Of course, since the groundbreaking study of Galapagos Island finches by Peter and Rosemary Grant,4 today we know that evolution can proceed almost as we watch. Environmental factors like seasonal rainfall, which can affect the size and toughness of seeds year by year, can also change the shape and strength of a finch’s beak within a generation.

But lacking this novel insight into the rapid pace of evolution, Stephen Jay Gould and Niles Eldredge in 1972 came up with the idea of “punctuated evolution.” They argued that populations in equilibrium do not change much over time, as wide-scale interbreeding tends to absorb and diffuse minor genetic changes throughout the gene pool rather than let them flower into new forms. But out at the edges of a population, groups of individuals might occasionally become isolated. Then new forms can appear and, if the two populations are later reunited, appear to be a sudden change or even the appearance of a new species.

But what about populations that formerly were in equilibrium with their environment and then, because the environment changes, begin to fall out of equilibrium?

Genetic mutations are happening all the time. Because of the vast redundancy in the DNA protein-coding system, most of them don’t mean anything. The code uses four different bases—adenosine (A), cytosine (C), thymine (T), and guanine (G)—which are read in groups of three to identify the next amino acid to be added to the growing chain of any protein. Four bases in three positions yield 64 different ways (4 X 4 X 4) to identify that amino acid. But the system uses a total of only 20 different amino acids to build up all the millions of proteins used in life processes. So each amino acid can be called by two or three different coding combinations. Knock down one of those bases, and chances are the other two will still call for the correct amino acid.

At the same time, proteins are big, messy molecules. They use their folded configuration and the positive and negative charge domains that the folding exposes to work their special magic: forming a membrane or a structure, speeding up or slowing down a chemical reaction, or signaling changed conditions from one cell to the next. Swapping out one amino acid in the chain for another doesn’t always have much effect. The same goes for leaving one out or adding an extra amino acid. Of course, adding, subtracting, or changing a key player in the sequence will occasionally have major effect, sometimes lethal effect. But one change usually doesn’t mean much. However, when you get change on change on change, interesting things can start to happen.

If you’re part of a species that’s flourishing under a stable environment, any change that emerges at the level of protein function is likely to be bad for you. Your species was optimized for your environment; so making random changes is likely to make you suboptimal, less able to survive, less likely to attract mates who like the healthy look of prime specimens. But if the environment has drifted in subtle ways—more moisture or less, more sunlight or less, more acidic or basic, or a combination of these changes—then the competition from all those perfect specimens falls off. All members of the species are facing stressors, lack of fitness, tough times.

If you have accumulated enough genetic modifications to put your protein functions into play, that’s still no guarantee that you will succeed where others are failing all around you. In fact, you have an equal chance that your new protein regimen will be meaningless or even harmful in the new environment as that it will confer any benefit. Poor you. But still, you have a chance. And members of your species who get no mutations at all, preserving their pristine status as top players under the old conditions, will suffer even worse.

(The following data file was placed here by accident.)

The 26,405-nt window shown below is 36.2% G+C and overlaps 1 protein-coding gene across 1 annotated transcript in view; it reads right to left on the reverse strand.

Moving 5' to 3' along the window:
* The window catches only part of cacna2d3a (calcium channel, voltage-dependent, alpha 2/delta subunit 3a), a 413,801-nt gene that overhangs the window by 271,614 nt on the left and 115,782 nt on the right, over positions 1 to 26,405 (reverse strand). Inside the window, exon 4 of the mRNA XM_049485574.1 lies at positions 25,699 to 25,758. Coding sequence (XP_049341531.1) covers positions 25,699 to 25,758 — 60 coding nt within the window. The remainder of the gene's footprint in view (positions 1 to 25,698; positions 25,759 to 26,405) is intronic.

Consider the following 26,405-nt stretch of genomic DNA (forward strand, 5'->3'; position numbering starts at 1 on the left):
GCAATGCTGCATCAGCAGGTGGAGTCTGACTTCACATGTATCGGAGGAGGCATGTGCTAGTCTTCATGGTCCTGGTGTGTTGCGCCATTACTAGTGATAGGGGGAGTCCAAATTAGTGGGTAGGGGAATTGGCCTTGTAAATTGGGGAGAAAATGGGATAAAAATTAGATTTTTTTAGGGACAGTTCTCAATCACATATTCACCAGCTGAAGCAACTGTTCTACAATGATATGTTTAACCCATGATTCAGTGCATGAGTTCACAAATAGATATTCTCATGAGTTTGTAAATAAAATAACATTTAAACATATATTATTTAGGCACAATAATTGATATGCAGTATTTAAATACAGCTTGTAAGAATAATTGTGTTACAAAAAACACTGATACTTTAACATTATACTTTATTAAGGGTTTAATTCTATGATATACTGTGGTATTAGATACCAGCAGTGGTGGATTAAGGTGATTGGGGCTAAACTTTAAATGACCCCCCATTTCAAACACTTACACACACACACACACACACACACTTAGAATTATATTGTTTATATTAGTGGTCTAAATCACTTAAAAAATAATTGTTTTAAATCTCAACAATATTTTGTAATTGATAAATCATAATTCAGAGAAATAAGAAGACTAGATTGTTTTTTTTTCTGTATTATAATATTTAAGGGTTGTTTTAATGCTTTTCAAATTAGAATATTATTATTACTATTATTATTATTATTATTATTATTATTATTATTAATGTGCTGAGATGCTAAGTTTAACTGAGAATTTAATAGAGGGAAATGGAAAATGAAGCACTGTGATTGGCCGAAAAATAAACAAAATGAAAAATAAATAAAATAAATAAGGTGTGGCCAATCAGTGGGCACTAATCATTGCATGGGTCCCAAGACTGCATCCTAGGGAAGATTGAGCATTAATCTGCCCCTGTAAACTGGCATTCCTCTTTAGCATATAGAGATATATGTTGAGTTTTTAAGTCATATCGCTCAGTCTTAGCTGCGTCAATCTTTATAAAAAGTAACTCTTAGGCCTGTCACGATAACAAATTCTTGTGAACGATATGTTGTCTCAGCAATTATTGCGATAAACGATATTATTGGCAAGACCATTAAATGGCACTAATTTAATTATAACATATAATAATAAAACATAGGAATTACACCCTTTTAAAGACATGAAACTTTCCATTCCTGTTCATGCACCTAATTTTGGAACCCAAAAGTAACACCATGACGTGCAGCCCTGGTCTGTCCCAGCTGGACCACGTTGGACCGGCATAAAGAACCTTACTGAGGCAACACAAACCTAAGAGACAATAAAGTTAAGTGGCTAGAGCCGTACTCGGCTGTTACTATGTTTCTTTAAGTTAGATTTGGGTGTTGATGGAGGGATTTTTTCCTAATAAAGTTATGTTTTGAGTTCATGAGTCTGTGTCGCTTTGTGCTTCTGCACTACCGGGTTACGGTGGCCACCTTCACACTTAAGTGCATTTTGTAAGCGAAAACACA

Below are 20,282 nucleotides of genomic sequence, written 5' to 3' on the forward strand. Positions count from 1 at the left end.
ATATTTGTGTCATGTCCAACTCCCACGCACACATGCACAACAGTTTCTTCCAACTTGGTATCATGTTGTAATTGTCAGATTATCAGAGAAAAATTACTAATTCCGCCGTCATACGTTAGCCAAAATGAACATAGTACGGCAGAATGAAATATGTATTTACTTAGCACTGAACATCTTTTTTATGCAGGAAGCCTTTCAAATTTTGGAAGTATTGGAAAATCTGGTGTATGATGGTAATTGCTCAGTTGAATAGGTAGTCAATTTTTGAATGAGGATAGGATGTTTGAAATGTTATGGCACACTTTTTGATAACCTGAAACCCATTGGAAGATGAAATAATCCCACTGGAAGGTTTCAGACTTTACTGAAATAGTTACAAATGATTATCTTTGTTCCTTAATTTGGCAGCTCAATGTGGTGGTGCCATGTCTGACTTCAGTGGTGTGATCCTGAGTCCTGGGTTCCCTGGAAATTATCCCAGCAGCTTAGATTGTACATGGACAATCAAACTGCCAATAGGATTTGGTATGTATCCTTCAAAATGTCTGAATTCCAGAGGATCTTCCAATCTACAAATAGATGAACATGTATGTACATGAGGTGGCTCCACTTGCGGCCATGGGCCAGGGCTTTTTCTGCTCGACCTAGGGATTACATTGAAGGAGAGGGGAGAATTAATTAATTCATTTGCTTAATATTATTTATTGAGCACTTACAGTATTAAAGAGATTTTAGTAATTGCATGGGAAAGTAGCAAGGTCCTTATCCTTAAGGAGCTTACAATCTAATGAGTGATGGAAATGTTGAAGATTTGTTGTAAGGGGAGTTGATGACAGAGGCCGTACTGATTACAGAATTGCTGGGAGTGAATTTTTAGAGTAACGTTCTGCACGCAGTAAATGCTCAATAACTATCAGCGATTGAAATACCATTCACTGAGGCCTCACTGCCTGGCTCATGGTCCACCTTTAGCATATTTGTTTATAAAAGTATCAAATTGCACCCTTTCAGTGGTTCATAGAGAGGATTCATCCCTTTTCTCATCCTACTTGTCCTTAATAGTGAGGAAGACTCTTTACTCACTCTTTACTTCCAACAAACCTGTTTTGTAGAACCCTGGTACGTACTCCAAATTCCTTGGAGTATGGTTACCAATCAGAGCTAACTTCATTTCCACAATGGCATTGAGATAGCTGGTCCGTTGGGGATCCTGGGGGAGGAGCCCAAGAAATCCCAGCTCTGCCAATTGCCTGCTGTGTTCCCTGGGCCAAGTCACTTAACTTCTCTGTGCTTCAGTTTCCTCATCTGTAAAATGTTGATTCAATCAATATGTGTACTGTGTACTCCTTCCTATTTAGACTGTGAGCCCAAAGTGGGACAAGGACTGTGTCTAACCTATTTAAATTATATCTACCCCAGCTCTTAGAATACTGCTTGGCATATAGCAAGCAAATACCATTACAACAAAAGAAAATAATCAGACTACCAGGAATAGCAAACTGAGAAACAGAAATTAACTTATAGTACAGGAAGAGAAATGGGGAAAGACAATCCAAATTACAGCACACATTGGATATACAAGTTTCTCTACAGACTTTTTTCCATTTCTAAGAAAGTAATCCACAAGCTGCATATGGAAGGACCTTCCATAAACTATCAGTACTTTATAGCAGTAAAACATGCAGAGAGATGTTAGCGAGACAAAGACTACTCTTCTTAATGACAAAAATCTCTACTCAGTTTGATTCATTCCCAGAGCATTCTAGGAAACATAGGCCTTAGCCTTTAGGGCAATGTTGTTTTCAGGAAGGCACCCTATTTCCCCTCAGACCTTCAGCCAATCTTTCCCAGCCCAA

A changing environment is like a storewide clearance. Customers no longer care for last year’s fashion, the older model, the same old same old. It’s a time when evolution blindly tries new forms, like a safe cracker randomly spinning the dial hoping to stumble on the right combination, trying to find one that will work. A lot of random numbers fall out in this process. A lot of random mutations don’t happen to be the winning combination of function and form.

Evolution is not directed. The environment in all its guises—sometimes sharper teeth in a predator, but more often a shortfall in the amount of rain—changes the conditions of the test and the criteria for survival. Some members of the species come up with the right genetic number and win the lottery. Most don’t and die off.

Evolution is cruel, especially on the level of the individual. Your baby gets a bad gene and dies, bang dead. You get a bad gene and your life never rises to the level of your hopes. Evolution requires a lot of wrong choices and sudden lethality to work—and that’s why most people don’t like it. It seems too cold, too random, too capricious.

But consider the alternative. Your beautiful, pristine species meets a change in the environment—perhaps one you can’t even detect, like a change in acidity or loss of a trace element—and everyone withers and dies. Nobody survives. Nobody carries on. You and everyone you know goes bang dead.

We’d like to have an all-seeing, all-knowing presence guiding the process. He/She/It would allow a change to occur in the environment and then artfully, painlessly, and overnight change all our genes at once so that everybody survives and can still recognize each other, still interbreed successfully, in our new state. That would be a kinder, gentler universe. A world without death and futility. It would also be a fairytale.